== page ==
I spend too much time thinking about how I should act around other people.
I won’t say that all of us on the spectrum have this characteristic, but it often plagues those of us who have been labeled by neurotypicals as “high functioning.” Putting those labels aside, I think socializing, in general, is difficult for all of us on the spectrum. Speaking for myself, I loathe being in a crowded room where mingling and small talk are not only expected, but are the norm. It’s not that I don’t want to interact with other people, it’s just that I can’t seem to get out of my own head.
Let me explain.
When I know I am required to fraternize with the masses, I try and prepare myself by rehearsing a number of conversations in my head. All of these conversations involve some type of small talk. I have to put together these types of chit chat because small talk doesn’t come to me naturally.
I have never possessed the ability to discuss random topics such as the weather or the latest neighborhood gossip. I would much rather discuss something I want to talk about that has more depth and meaning. Now you might think I’m a narcissist. If that were the case, which it is not, (although narcissists don’t think they’re narcissists ?) then most of the population of those of us with autism would be narcissists. Ok, enough about narcissism. What I mean to say is, we are not trying to be self-focused in social situations.
When we get nervous, we often revert to discussing our favorite topics.
It might be history, science or the make and model of every vacuum cleaner ever produced. I have learned over the course of my 46 years on this planet, that the majority of people aren’t interested in discussing, at length, my fixations or perseverations. Therefore, I have had to teach myself how to perform small talk. It really is a performance, because I’m not being my authentic self.
My small talk is based on what I have observed in previous social situations. I know I should talk about the weather, sports or current events. I know women like to chat about celebrity gossip, hair products and their children. I don’t know if people can tell that I have stressed about these topics for the hours leading up our “chats.” I don’t know if people think I seem robotic, fake or rehearsed. By the way, I also stress about what people think of me after I walk away from a conversation. This is not because I think I am an extremely important person. I worry because I don’t know if I had the right kind of small talk appropriate for the situation.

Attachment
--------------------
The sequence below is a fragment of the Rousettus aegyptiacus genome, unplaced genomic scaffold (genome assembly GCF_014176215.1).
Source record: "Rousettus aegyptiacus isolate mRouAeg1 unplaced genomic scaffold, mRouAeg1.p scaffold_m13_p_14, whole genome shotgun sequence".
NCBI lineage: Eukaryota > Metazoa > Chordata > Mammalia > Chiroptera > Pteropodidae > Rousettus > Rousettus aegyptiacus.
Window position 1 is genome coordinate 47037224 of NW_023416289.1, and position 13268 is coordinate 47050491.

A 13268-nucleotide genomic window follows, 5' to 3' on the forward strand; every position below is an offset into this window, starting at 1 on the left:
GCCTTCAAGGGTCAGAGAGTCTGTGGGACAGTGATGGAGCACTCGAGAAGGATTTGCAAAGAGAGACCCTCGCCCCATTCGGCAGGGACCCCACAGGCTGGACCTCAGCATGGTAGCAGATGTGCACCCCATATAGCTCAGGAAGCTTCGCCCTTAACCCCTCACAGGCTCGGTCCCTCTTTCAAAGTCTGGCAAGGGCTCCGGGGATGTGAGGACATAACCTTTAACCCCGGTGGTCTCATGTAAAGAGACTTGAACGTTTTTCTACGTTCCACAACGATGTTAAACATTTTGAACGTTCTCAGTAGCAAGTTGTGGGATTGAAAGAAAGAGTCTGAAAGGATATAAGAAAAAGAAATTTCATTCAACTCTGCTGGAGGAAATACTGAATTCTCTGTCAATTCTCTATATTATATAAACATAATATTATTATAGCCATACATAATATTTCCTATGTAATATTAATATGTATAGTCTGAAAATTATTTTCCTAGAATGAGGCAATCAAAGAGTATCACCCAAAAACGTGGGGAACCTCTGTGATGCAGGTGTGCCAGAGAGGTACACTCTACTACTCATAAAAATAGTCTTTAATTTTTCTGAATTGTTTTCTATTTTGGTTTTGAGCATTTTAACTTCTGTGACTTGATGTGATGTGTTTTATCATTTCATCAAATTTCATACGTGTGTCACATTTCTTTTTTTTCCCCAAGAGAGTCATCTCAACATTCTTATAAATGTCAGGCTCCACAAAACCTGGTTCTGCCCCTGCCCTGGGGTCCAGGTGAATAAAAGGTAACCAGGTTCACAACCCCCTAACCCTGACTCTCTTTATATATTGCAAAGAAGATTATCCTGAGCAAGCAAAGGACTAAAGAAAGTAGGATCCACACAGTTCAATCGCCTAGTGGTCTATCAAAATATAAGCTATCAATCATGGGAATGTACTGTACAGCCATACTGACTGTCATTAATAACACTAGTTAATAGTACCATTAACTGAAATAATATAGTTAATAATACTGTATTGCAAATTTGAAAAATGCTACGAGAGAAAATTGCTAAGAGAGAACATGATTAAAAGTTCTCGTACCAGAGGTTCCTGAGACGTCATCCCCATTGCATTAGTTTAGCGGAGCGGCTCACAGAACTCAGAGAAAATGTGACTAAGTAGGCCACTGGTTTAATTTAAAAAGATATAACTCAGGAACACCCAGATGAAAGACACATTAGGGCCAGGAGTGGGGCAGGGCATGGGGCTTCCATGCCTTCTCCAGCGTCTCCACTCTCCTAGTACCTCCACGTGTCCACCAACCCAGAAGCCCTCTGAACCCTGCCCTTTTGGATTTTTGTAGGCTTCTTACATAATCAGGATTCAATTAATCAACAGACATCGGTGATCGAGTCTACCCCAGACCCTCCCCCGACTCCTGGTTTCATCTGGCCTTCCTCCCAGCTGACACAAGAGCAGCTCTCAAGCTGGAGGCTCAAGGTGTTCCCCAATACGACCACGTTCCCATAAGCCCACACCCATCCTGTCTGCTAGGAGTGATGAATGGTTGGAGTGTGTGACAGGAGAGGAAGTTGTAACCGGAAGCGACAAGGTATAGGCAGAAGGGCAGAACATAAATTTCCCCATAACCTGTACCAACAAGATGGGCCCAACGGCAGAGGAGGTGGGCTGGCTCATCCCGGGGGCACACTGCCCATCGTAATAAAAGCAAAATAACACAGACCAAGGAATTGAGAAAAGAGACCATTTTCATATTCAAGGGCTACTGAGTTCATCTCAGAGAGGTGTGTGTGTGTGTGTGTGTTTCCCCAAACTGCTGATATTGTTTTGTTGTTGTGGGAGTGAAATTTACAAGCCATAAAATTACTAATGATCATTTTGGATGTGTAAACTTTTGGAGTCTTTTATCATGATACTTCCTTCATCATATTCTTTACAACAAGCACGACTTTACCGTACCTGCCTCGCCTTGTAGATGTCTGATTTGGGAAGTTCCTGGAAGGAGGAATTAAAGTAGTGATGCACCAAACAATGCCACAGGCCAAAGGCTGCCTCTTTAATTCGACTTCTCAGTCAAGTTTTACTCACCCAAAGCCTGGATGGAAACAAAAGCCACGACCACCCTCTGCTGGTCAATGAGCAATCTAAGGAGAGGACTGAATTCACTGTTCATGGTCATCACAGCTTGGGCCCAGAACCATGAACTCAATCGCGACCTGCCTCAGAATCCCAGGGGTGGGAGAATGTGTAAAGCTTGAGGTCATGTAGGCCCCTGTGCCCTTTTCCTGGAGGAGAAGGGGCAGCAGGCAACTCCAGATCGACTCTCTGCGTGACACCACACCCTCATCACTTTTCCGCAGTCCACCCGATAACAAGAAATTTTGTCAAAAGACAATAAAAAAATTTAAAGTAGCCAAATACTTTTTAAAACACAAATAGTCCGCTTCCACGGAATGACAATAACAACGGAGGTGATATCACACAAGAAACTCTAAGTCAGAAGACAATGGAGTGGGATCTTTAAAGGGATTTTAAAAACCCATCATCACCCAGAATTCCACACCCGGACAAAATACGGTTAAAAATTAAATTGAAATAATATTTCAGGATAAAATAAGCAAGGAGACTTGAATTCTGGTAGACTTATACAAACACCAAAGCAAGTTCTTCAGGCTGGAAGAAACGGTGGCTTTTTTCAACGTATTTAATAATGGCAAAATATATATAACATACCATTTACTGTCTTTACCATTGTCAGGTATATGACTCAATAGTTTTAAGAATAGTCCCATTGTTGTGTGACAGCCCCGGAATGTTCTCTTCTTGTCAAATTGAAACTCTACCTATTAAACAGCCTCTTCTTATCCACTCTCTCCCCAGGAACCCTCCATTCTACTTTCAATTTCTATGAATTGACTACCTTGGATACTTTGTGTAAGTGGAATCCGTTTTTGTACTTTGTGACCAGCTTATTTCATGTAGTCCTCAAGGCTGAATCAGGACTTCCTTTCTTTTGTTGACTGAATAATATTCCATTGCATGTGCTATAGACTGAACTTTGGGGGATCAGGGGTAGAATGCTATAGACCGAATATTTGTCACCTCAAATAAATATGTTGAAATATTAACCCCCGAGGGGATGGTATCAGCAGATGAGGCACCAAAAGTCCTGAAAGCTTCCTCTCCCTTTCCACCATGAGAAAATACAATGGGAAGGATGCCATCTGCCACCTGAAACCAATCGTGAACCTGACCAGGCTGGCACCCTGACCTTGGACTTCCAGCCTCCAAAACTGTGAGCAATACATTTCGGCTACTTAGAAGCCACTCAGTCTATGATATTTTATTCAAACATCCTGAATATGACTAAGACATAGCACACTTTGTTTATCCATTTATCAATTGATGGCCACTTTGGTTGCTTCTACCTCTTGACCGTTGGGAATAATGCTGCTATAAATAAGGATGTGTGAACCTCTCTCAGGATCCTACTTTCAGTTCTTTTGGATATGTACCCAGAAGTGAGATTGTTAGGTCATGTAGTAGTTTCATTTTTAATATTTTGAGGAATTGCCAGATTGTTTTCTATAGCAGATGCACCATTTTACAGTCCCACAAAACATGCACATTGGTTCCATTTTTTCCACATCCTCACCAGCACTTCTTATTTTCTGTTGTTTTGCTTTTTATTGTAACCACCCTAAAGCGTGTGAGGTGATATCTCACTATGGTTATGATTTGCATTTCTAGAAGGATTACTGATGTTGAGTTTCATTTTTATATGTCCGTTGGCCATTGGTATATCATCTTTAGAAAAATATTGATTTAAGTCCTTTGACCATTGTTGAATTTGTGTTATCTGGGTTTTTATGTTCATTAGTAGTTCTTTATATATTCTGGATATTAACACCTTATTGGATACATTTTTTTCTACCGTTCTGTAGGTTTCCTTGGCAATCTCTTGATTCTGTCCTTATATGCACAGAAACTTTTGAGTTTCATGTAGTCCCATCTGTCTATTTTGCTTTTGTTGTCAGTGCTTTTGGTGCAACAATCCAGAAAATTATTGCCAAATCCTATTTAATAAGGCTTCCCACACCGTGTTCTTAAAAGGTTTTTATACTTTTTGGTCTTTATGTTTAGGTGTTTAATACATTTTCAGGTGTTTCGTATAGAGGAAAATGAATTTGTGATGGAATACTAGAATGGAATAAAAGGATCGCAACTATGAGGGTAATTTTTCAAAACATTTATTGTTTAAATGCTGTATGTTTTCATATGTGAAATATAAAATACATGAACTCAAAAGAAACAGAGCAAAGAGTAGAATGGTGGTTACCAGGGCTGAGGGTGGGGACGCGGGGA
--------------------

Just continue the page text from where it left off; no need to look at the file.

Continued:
What if I said the wrong thing?
What if I talked too much or too little? Obviously, it would be inappropriate for me to ask someone if my small talk was okay. Although it would be great if just once in a while, someone gave me a thumbs up or smiley face sticker for good conversational skills.
This may seem ridiculous to a typical adult. I mean who really spends time thinking about how they act around others? The key word is act. I’m acting around most people because I feel uncomfortable and out of place.
Social situations can be loud and overly crowded. I am usually in some form of sensory overload after spending only a few minutes in any public outing. For many on the spectrum, simply doing everyday tasks like grocery shopping and going to the bank are socially overwhelming. This doesn’t mean we want to be alone or socially isolated.
What we really want is understanding and compassion.
We may not always say or do the most appropriate things in public, but we are making a huge effort to fit in. I often talk way too much when I get nervous. I often don’t realize that the other person wants the conversation to conclude. My wonderful husband has learned to give me a subtle hint that I need to end the conversation. Okay, it’s not that subtle…he tugs on my hand or gives me some other obvious clue. Sometimes I still don’t take that hint, but I am learning.
Let’s try to create a more welcoming environment for everyone. Lots of people freeze up in social situations. Remember to always be kind. You never know what the other person is experiencing. If nothing else, maybe an occasional thumbs up will do.
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